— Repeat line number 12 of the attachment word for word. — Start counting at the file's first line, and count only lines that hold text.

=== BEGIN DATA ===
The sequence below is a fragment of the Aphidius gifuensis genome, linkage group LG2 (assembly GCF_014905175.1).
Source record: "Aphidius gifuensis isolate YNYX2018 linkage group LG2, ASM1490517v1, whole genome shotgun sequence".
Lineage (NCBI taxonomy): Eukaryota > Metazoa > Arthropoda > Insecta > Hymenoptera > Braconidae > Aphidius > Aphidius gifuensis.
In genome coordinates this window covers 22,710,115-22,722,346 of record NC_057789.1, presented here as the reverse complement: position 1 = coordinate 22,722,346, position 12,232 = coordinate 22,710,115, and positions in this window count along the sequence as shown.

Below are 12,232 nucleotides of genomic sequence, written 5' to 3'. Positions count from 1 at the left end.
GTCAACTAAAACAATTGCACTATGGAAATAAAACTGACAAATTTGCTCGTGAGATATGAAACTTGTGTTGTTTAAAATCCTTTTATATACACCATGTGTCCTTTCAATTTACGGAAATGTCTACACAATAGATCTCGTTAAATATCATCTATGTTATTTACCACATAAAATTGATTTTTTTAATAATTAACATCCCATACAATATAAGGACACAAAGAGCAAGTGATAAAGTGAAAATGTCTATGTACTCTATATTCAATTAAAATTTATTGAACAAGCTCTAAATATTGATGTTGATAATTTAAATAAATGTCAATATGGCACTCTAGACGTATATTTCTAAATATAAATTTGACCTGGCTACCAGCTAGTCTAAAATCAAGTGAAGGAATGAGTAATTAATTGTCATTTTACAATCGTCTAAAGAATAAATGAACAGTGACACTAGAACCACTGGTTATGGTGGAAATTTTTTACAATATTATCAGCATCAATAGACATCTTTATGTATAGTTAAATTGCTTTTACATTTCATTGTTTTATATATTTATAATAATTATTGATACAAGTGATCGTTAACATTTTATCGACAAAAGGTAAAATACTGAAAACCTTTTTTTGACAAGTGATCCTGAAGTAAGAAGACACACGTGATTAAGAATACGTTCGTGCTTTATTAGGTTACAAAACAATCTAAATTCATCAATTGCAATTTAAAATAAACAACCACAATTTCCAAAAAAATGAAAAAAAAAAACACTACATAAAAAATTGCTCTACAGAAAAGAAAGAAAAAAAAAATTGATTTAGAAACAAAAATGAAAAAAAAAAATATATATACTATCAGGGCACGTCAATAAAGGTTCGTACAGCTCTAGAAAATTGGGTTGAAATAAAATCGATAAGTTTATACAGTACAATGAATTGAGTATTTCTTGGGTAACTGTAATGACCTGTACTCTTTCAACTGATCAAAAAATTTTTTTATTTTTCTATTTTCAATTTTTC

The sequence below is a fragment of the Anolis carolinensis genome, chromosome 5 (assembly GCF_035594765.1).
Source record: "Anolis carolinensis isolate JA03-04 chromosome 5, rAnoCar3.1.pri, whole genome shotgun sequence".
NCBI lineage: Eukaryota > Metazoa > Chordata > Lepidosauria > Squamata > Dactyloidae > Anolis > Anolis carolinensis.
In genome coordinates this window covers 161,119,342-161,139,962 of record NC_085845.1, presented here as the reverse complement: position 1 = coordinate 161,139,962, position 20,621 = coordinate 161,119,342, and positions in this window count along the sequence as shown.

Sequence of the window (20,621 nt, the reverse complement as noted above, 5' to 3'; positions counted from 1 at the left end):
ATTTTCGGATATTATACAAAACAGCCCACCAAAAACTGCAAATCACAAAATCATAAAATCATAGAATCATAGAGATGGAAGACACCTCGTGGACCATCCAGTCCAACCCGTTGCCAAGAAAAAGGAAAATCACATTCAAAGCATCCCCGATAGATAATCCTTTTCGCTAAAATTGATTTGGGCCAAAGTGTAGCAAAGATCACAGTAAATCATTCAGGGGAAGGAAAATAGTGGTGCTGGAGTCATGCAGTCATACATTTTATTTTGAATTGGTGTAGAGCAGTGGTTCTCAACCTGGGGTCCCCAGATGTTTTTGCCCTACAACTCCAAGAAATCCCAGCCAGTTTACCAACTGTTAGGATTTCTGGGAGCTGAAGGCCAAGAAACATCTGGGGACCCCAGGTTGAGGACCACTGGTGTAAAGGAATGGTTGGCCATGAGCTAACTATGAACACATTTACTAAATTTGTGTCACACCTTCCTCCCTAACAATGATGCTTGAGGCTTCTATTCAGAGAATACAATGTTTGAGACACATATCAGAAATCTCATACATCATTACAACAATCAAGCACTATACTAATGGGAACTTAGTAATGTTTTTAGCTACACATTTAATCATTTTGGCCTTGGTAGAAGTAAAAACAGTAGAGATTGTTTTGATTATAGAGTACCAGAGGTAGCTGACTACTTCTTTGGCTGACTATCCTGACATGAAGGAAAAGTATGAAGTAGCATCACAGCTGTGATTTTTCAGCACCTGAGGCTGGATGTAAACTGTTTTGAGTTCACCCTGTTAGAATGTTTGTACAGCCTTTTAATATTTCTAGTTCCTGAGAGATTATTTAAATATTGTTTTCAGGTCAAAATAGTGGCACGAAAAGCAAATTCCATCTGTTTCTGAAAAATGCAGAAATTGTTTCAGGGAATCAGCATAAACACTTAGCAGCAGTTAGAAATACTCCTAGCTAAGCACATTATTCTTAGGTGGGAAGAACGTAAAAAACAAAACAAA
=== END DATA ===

ATTTTCGGATATTATACAAAACAGCCCACCAAAAACTGCAAATCACAAAATCATAAAATCATAGAATCATAGAGATGGAAGACACCTCGTGGACCATCCAGTCCAACCCGTTGCCAAGAAAAAGGAAAATCACATTCAAAGCATCCCCGATAGATAATCCTTTTCGCTAAAATTGATTTGGGCCAAAGTGTAGCAAAGATCACAGTAAATCATTCAGGGGAAGGAAAATAGTGGTGCTGGAGTCATGCAGTCATACATTTTATTTTGAATTGGTGTAGAGCAGTGGTTCTCAACCTGGGGTCCCCAGATGTTTTTGCCCTACAACTCCAAGAAATCCCAGCCAGTTTACCAACTGTTAGGATTTCTGGGAGCTGAAGGCCAAGAAACATCTGGGGACCCCAGGTTGAGGACCACTGGTGTAAAGGAATGGTTGGCCATGAGCTAACTATGAACACATTTACTAAATTTGTGTCACACCTTCCTCCCTAACAATGATGCTTGAGGCTTCTATTCAGAGAATACAATGTTTGAGACACATATCAGAAATCTCATACATCATTACAACAATCAAGCACTATACTAATGGGAACTTAGTAATGTTTTTAGCTACACATTTAATCATTTTGGCCTTGGTAGAAGTAAAAACAGTAGAGATTGTTTTGATTATAGAGTACCAGAGGTAGCTGACTACTTCTTTGGCTGACTATCCTGACATGAAGGAAAAGTATGAAGTAGCATCACAGCTGTGATTTTTCAGCACCTGAGGCTGGATGTAAACTGTTTTGAGTTCACCCTGTTAGAATGTTTGTACAGCCTTTTAATATTTCTAGTTCCTGAGAGATTATTTAAATATTGTTTTCAGGTCAAAATAGTGGCACGAAAAGCAAATTCCATCTGTTTCTGAAAAATGCAGAAATTGTTTCAGGGAATCAGCATAAACACTTAGCAGCAGTTAGAAATACTCCTAGCTAAGCACATTATTCTTAGGTGGGAAGAACGTAAAAAACAAAACAAA